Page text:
Tag Archives: evancelt

Looking great at the LEGO gate

For years now, one of my favorite historical LEGO builders has been Evan Crouch, known for turning out beautiful buildings and landscapes from medieval and colonial times. This gatehouse, intended for a DENLUG collab at Brickworld Chicago this coming weekend, is yet another stellar entry into his catalog of work. I adore the construction of that pine tree, leveraging the flexible nature of the 6×5 leaf pieces. And the texturing on the tower’s walls is top notch, as always. I hope I get to see some pics of the whole DENLUG layout from the convention in the near future.

Castle Collab Gatehouse

History is made in the abstract

At LEGO street level, a tense scene plays out. Orders from the General. It’s time for Major Brickleton to finish up his puddings and bid adieu to the modernist comforts of Seawatch’s beloved Mondrie Inn. The colonel raises his gaze to look upon the half-timbered rooms, blocked in primary colors in the Dutch style. “War is all well and good in the abstract,” he thought, “but I’d rather stick to my puddings.” Evan Crouch is no stranger at progressive builds that fuse history and whimsy, but his latest scene might be his most modern(ist) creation yet from (neo)plastic bricks. I wonder what came first, the delightful play on the name of artist Piet Mondrian for the Mondrie Inn, or the visual pun of fusing half-timbered architecture with Mondrian’s trademark blocks of primary colors? Evan backs the whimsical concept with exceptional technique.

Orders Arrive at the Mondrie Inn

The inn’s ground floor uses a mix of masonry bricks, round plates and SNOT bricks for a nice weathered effect, while dark grey ingots make for effective cobblestones. The color blocking for the upper stories is minimialist in approach, appropriate for the inspiration, with no windows and just a few round tiles to show wear. Evan rounds out the build with a custom sticker for the inn’s signboard and historical characters.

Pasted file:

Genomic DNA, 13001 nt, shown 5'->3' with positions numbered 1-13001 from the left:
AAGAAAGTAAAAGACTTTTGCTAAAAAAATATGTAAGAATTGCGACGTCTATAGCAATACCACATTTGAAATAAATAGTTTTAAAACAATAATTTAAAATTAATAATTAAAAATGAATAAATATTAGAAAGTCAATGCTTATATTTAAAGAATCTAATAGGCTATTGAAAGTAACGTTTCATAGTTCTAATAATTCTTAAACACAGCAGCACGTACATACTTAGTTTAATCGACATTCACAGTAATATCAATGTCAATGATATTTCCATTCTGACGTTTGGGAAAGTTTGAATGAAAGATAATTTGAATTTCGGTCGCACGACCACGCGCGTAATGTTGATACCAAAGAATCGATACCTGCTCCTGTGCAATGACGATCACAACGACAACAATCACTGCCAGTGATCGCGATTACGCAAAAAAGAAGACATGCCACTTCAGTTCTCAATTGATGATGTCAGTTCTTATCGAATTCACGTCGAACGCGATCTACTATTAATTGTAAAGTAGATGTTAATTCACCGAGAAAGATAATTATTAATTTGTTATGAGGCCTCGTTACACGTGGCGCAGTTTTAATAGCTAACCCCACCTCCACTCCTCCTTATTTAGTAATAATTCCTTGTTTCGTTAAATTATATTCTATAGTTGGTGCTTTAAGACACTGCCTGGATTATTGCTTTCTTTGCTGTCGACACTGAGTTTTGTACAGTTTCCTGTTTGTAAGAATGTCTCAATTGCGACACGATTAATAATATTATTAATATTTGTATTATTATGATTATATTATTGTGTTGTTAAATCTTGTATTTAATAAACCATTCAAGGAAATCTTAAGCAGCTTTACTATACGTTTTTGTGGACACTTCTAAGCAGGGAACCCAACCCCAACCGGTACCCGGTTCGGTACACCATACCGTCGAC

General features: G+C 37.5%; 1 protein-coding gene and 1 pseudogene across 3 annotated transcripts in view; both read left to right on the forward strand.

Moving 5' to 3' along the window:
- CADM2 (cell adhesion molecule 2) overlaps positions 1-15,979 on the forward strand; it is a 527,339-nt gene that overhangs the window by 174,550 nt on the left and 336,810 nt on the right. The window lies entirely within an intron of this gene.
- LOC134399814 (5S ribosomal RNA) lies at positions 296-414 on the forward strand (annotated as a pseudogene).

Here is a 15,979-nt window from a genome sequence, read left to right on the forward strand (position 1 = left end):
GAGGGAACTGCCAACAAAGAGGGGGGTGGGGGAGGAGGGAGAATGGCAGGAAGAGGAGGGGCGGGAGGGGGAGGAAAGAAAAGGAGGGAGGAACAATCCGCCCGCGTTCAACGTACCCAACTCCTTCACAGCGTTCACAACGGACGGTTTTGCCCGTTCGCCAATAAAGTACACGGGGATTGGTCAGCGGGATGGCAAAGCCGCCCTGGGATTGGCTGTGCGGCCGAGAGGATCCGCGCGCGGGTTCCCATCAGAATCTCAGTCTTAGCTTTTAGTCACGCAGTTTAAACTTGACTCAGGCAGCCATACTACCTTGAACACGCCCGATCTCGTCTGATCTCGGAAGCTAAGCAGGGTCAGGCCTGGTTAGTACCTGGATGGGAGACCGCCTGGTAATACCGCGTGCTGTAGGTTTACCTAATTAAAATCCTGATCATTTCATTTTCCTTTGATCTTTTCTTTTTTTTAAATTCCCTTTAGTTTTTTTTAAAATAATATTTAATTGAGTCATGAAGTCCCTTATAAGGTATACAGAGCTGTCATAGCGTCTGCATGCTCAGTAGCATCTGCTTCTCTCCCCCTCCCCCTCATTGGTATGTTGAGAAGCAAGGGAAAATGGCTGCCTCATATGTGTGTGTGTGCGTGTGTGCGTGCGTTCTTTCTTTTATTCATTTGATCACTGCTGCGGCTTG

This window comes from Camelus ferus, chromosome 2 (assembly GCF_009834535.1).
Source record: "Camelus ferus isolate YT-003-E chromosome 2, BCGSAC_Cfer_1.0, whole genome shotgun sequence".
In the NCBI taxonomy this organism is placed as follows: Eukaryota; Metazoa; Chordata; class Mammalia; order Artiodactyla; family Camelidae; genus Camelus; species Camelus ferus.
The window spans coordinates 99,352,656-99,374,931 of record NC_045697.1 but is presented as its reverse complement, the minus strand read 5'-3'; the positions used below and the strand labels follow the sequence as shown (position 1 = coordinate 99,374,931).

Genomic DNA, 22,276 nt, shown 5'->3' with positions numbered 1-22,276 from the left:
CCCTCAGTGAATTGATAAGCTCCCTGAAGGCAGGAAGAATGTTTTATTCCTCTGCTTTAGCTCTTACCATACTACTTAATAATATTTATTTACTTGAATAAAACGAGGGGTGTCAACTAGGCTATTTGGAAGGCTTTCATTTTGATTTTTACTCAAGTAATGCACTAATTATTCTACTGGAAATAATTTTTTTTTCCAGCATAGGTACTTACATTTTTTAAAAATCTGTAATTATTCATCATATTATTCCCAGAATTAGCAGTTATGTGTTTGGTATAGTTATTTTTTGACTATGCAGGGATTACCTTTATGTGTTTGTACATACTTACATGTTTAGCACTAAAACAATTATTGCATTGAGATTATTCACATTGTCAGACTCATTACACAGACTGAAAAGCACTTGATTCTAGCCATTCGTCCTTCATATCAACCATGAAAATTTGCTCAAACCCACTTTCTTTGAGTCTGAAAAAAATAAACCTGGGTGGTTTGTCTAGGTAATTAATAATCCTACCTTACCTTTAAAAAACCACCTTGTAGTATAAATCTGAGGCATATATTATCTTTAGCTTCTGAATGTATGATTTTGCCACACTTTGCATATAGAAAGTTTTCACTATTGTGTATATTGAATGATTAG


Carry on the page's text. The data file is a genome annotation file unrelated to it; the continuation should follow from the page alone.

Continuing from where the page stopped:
Here’s the scoop on this wintry scene...

The latest LEGO creation by builder Evancelt‘s depicts a wintry scene with an impressive castle towering above the nearby village. The castle, with its yellow colour scheme, is reminiscent of the classic LEGO Yellow Castle, but what impresses me with this castle is that the walls are made from a digger bucket! In micro builds like this, I’m always impressed when parts you wouldn’t expect should work really do work so well!

Winter Kingdom

But it’s not just a great castle on display here. Surrounding the castle is a beautiful wintry scene complete with snow-covered forests, using various horn pieces, and a small village which utilises the printed plate from the latest CMF series, but my favourite piece of detail in this scene? The snowy mounds made from white croissant pieces!

Now, all this talk of winter leaves me needing to find an open fire to warm up…

Restocking Fort Stockton

Part of a larger LEGO concept by the builder, this model of the docks at Fort Stockton, Wullham features some lovely architecture, delightful parts usage, and realistic rock formations. Flickr Builder Evancelt enjoys historical era models full of red jackets and muskets set against natural scenery with old buildings. Here they used some simplistic parts as crenellations and molding along the top of the fort, while cleverly employing letters with a red seal as diamond-leaded windows. Well-molded sea grasses and foliage compliment the sharp change to rock as we move down to the dock. Basalt formations are a delightful bit of geology that we don’t see enough of in LEGO builds or real life. Using dark grey at the base to illustrate the spray and waves of the sea on the rocks is a great decision that adds to the realism of the build.

Supply Dock at Fort Stockton, Wullham

Of course, the multilayered dock is also wonderfully detailed. Multiple shades of brown make up the boards, while reddish brown and dark brown in the supports mirror the water effect used on the rocks. The lamp piece is a good period setting element that matches well with the flat-topped chest. I love seeing historical models that aren’t focused on war. Sure, these are soldiers at a Fort but still, this is more about daily life than about a battle and I’m all about that. Not to mention how soothingly executed that blue sea is on the eyes. Well done, Evancelt, well done.